Question: When a doctor diagnoses an African American patient’s lower back pain as “ghetto boody” who, in turn, pitches a fit; do you feel she’s being oversensitive in being insulted, or right in being insulted?

Frankly I’m a little amazed in this day and time that a doctor, who by his own admission, was trying to make light of something like that.

But that’s what the putz did.

And for that, he’s under investigation.

Do you think there should be any sanction or none?

A sports medicine doctor in Tennessee managed to be racist, sexist and condescending all at once, by giving a patient the diagnosis of 'ghetto booty.'

55-year-old Terry Ragland was experiencing some lower back pain, so she decided to get it checked out at Sports Orthopedics & Spine in Jackson, Tennessee - a clinic she had been to before when she had knee surgery.

But this time she saw a different doctor, and the experience only added insult to her injury.

After having x-rays taken, Dr. Timothy Sweo came in to tell Ragland his diagnosis.
'He said "I know what the problem is: It's ghetto booty"' Ragland told WREG.

'I think I blacked out after he said ghetto booty. I think my mind was just stuck on the phrase because I couldn't believe he said that,' she said.

Dr. Sweo went on to say that there's no cure for ghetto booty, but that he could prescribe some medication for her pain.

When Ragland was leaving the office she asked to speak to the office manager, and complained about the comment.

A few weeks later she got a letter from Dr Sweo in the mail, addressing the incident.

He explained that he 'was trying to take a technical conversation regarding your lower back and make it less technical.'

But that comment only further enraged Ragland who felt that he was dumbing it down for her.

'It says to me that he doubts what type of intellect I have, how intelligent I am to be able to understand what he conveys to me in a medical term.'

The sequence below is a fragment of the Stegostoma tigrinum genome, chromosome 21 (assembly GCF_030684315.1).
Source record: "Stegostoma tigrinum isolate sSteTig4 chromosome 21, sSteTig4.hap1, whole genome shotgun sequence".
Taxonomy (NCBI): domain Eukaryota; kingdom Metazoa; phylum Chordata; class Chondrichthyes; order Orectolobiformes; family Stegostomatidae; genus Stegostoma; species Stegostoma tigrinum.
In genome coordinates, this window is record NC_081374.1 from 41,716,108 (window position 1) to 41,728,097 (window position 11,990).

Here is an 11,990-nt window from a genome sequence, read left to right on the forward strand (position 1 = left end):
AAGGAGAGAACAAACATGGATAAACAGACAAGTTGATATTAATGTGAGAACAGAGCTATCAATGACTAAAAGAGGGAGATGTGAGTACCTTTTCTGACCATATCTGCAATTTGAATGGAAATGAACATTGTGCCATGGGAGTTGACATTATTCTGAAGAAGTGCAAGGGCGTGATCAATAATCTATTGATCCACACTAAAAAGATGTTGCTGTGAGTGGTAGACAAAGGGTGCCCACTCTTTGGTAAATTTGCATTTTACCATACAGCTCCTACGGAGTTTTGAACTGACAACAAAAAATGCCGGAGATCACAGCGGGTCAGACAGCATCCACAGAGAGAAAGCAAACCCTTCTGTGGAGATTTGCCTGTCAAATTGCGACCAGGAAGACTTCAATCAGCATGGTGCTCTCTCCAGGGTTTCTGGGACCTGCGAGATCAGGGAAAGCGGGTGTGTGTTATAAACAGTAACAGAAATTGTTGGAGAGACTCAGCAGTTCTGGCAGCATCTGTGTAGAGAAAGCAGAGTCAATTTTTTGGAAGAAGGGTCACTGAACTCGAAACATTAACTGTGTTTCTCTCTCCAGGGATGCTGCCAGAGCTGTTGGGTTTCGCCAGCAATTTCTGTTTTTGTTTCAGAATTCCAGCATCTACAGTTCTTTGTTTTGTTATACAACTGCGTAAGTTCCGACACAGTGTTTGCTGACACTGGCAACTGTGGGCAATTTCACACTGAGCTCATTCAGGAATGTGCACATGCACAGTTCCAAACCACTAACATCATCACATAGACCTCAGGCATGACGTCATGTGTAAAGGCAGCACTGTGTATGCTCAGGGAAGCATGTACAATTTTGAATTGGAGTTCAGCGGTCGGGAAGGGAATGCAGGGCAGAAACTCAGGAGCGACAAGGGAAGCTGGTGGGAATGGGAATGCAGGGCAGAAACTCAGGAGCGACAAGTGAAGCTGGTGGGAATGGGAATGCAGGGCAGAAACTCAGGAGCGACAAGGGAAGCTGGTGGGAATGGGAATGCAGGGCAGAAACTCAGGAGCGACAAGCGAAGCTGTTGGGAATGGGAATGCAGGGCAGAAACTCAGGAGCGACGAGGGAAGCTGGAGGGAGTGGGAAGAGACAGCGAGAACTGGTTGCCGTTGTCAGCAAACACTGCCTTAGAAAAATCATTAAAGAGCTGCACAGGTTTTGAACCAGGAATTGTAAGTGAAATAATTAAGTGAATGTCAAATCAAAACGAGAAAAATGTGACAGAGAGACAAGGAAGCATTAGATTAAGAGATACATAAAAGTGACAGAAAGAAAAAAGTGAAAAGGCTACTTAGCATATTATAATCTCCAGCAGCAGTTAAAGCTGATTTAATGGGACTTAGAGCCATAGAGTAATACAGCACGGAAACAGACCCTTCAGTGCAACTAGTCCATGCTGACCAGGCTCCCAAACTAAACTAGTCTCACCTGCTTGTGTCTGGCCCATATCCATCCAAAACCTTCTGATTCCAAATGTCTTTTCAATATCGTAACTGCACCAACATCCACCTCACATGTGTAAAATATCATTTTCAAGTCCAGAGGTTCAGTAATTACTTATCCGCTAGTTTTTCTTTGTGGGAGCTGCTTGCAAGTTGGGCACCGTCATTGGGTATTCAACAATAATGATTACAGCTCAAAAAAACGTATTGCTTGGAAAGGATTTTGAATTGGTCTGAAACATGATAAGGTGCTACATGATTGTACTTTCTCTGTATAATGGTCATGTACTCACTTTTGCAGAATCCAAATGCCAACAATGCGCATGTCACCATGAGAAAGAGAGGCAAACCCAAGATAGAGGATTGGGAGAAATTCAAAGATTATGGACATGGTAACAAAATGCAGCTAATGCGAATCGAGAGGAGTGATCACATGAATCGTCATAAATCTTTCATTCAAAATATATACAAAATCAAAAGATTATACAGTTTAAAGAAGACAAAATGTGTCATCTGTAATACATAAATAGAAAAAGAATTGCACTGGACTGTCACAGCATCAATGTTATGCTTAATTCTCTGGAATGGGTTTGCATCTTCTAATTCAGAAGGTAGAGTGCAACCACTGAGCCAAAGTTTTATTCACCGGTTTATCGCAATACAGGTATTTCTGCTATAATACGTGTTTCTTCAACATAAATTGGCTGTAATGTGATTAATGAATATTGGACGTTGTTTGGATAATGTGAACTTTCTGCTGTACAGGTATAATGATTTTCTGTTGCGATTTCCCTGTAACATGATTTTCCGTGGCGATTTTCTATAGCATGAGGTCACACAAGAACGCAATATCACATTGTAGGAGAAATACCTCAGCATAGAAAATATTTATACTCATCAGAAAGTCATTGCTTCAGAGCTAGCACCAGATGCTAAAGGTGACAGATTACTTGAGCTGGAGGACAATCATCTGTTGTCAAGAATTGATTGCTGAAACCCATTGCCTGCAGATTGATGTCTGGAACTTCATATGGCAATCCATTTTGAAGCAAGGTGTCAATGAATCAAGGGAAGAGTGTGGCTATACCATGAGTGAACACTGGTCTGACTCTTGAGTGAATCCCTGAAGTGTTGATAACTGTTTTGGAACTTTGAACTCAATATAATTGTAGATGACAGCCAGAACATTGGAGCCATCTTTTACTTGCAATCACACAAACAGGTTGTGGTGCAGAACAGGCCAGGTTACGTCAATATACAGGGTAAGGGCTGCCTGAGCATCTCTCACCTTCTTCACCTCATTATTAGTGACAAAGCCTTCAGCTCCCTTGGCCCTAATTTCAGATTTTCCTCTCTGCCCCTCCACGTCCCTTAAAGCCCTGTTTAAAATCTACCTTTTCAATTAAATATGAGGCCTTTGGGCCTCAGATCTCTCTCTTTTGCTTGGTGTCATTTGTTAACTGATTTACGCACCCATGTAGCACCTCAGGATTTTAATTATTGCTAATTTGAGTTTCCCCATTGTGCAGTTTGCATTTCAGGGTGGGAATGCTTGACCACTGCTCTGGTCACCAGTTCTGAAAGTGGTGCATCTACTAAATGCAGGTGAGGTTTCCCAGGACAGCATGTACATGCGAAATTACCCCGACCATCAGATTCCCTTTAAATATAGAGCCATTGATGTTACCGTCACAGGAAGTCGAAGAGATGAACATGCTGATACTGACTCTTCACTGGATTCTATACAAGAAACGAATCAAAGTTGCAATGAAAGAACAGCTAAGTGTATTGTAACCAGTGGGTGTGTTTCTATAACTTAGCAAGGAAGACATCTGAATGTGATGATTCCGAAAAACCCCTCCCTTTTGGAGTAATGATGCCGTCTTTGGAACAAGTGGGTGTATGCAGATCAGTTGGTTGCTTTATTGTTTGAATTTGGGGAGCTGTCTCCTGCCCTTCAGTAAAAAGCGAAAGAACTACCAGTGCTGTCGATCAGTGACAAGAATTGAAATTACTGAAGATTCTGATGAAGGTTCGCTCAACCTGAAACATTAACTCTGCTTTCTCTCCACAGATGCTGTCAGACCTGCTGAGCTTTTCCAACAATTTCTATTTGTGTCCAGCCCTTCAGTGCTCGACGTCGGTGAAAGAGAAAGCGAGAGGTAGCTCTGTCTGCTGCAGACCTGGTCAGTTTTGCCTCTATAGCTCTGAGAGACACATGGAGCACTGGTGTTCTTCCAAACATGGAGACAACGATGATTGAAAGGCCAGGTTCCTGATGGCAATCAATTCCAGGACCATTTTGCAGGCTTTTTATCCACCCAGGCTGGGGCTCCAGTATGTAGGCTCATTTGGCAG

Dr Sweo was contacted by WREG reporters, and while he apologized for the comment, it didn't seem like he entirely regretted saying it.

He said he was trying to explain her condition - lumbar lordosis - which is the curve of the lower spine which makes the buttocks protrude more.

'In trying to explain that I said that she had ghetto booty and she didn't like that apparently. That was my attempt to explain why she had the back problem.'
'I think I do understand why her feelings were hurt but I don't understand what's offensive about it,' he said.

It's not a mistake Sweo will be repeating.

'That was probably inappropriate. She certainly felt that way and I won't do that anymore,' he said.

'It's not endearing. It's not loving. It's not a compliment. It's wrong in every aspect and it's very demeaning,' Ragland said about the diagnosis.

A medical professor agrees, and says that's not how medical students are taught to interact with patients.

Dr Samueal Dagogo-Jack, a professor at the University of Tennessee Health Sciences said: 'I would not consider such diction as having any place in the clinical encounter.'

'Treating people with dignity is very important and is an essential ingredient to a successful outcome.'

Ragland has filed a complaint with the state and they will investigate the claim. The information will be presented to the Board of Medical Examiners officers who will determine how, or if to take disciplinary action with Dr. Sweo.

Dr Sweo has not faced disciplinary action during his medical career in Tennessee.

I don’t think there’s any way the expression would be acceptable; unless, of course, the doctor and the patient were very familiar with each other.

And even at that, I might be skittish on diagnosing a patient I’d known with as "endearing" (not so much!) an expression as “ghetto boody”!